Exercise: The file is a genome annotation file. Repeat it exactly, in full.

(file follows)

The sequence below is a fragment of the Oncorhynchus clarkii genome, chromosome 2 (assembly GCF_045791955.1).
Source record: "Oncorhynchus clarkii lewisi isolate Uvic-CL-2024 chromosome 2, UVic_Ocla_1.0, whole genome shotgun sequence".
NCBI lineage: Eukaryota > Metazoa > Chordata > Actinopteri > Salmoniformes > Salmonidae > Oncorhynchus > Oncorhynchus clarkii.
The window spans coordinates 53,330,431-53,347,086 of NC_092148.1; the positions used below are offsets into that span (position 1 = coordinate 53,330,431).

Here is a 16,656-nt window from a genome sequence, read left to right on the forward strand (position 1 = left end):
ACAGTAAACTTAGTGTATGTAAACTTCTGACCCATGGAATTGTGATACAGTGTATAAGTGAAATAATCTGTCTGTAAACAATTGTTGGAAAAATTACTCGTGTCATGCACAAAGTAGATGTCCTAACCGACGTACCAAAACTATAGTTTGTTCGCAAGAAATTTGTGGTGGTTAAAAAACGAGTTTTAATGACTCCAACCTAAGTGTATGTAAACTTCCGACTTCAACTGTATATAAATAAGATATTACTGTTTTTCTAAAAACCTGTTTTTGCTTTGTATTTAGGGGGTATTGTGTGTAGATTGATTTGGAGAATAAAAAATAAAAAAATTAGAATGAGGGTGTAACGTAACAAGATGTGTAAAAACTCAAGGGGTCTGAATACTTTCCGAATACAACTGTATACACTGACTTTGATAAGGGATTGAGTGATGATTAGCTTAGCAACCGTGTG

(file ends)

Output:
The sequence below is a fragment of the Oncorhynchus clarkii genome, chromosome 2 (assembly GCF_045791955.1).
Source record: "Oncorhynchus clarkii lewisi isolate Uvic-CL-2024 chromosome 2, UVic_Ocla_1.0, whole genome shotgun sequence".
NCBI lineage: Eukaryota > Metazoa > Chordata > Actinopteri > Salmoniformes > Salmonidae > Oncorhynchus > Oncorhynchus clarkii.
The window spans coordinates 53,330,431-53,347,086 of NC_092148.1; the positions used below are offsets into that span (position 1 = coordinate 53,330,431).

Here is a 16,656-nt window from a genome sequence, read left to right on the forward strand (position 1 = left end):
ACAGTAAACTTAGTGTATGTAAACTTCTGACCCATGGAATTGTGATACAGTGTATAAGTGAAATAATCTGTCTGTAAACAATTGTTGGAAAAATTACTCGTGTCATGCACAAAGTAGATGTCCTAACCGACGTACCAAAACTATAGTTTGTTCGCAAGAAATTTGTGGTGGTTAAAAAACGAGTTTTAATGACTCCAACCTAAGTGTATGTAAACTTCCGACTTCAACTGTATATAAATAAGATATTACTGTTTTTCTAAAAACCTGTTTTTGCTTTGTATTTAGGGGGTATTGTGTGTAGATTGATTTGGAGAATAAAAAATAAAAAAATTAGAATGAGGGTGTAACGTAACAAGATGTGTAAAAACTCAAGGGGTCTGAATACTTTCCGAATACAACTGTATACACTGACTTTGATAAGGGATTGAGTGATGATTAGCTTAGCAACCGTGTG